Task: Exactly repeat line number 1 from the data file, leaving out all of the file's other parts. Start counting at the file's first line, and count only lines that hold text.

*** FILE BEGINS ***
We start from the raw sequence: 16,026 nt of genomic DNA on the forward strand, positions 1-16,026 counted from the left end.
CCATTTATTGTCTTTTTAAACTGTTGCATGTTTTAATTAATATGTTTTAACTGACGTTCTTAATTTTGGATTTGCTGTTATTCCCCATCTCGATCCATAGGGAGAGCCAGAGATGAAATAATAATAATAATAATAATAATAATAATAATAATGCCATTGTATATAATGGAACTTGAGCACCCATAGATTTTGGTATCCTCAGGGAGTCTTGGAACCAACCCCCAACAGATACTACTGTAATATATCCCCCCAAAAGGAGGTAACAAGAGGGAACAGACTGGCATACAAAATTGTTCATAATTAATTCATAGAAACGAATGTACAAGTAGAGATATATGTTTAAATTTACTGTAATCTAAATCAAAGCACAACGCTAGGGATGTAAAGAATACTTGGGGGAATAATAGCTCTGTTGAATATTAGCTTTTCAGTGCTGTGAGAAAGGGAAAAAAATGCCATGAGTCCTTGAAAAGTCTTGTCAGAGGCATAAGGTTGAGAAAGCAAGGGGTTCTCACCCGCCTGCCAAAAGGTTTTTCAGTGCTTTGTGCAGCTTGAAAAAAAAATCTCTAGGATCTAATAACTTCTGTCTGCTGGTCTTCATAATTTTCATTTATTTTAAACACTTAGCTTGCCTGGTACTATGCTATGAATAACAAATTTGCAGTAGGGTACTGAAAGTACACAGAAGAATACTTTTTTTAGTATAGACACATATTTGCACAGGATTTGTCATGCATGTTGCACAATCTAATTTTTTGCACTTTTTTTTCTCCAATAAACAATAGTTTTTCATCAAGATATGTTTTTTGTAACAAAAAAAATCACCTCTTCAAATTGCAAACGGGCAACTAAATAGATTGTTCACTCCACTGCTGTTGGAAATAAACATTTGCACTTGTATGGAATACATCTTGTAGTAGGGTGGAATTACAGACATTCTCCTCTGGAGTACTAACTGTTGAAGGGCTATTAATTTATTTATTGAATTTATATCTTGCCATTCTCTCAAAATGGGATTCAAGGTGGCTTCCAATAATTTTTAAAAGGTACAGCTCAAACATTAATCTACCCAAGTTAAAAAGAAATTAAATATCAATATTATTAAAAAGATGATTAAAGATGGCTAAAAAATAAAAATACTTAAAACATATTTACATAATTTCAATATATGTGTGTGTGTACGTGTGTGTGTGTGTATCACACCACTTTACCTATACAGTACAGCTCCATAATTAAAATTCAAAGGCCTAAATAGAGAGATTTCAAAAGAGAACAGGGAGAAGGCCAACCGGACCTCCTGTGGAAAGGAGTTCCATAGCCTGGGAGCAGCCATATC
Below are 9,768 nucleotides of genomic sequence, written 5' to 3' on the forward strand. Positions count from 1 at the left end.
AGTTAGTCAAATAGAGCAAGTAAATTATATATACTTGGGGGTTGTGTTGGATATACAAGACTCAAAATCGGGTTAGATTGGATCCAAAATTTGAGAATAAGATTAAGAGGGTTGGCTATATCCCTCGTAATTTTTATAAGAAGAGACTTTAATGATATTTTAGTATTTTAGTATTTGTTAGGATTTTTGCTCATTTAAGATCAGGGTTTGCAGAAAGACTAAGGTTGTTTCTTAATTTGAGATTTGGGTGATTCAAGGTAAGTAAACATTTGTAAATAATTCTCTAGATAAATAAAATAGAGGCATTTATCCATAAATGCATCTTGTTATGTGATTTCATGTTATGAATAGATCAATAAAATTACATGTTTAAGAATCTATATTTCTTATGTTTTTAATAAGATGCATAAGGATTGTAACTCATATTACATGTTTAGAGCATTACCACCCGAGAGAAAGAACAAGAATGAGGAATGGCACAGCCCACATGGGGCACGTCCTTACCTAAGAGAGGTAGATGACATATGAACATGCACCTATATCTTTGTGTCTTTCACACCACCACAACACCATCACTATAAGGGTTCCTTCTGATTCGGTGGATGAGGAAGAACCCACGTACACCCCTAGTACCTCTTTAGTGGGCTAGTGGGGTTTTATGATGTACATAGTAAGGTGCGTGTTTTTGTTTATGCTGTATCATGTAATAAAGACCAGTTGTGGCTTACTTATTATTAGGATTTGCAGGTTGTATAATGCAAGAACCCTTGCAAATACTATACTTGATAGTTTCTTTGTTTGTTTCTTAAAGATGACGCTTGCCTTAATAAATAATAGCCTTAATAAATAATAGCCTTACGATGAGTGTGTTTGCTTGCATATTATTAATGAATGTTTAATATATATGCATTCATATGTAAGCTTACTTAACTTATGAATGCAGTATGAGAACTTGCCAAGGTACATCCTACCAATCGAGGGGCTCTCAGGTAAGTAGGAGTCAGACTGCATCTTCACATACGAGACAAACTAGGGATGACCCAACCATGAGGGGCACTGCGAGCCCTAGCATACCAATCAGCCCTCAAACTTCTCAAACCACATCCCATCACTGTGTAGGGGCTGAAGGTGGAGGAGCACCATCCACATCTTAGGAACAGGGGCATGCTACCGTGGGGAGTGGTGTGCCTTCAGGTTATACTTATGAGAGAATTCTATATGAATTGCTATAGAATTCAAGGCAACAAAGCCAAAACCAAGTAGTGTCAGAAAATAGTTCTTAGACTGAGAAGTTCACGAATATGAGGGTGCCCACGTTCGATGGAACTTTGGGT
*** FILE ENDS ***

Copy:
We start from the raw sequence: 16,026 nt of genomic DNA on the forward strand, positions 1-16,026 counted from the left end.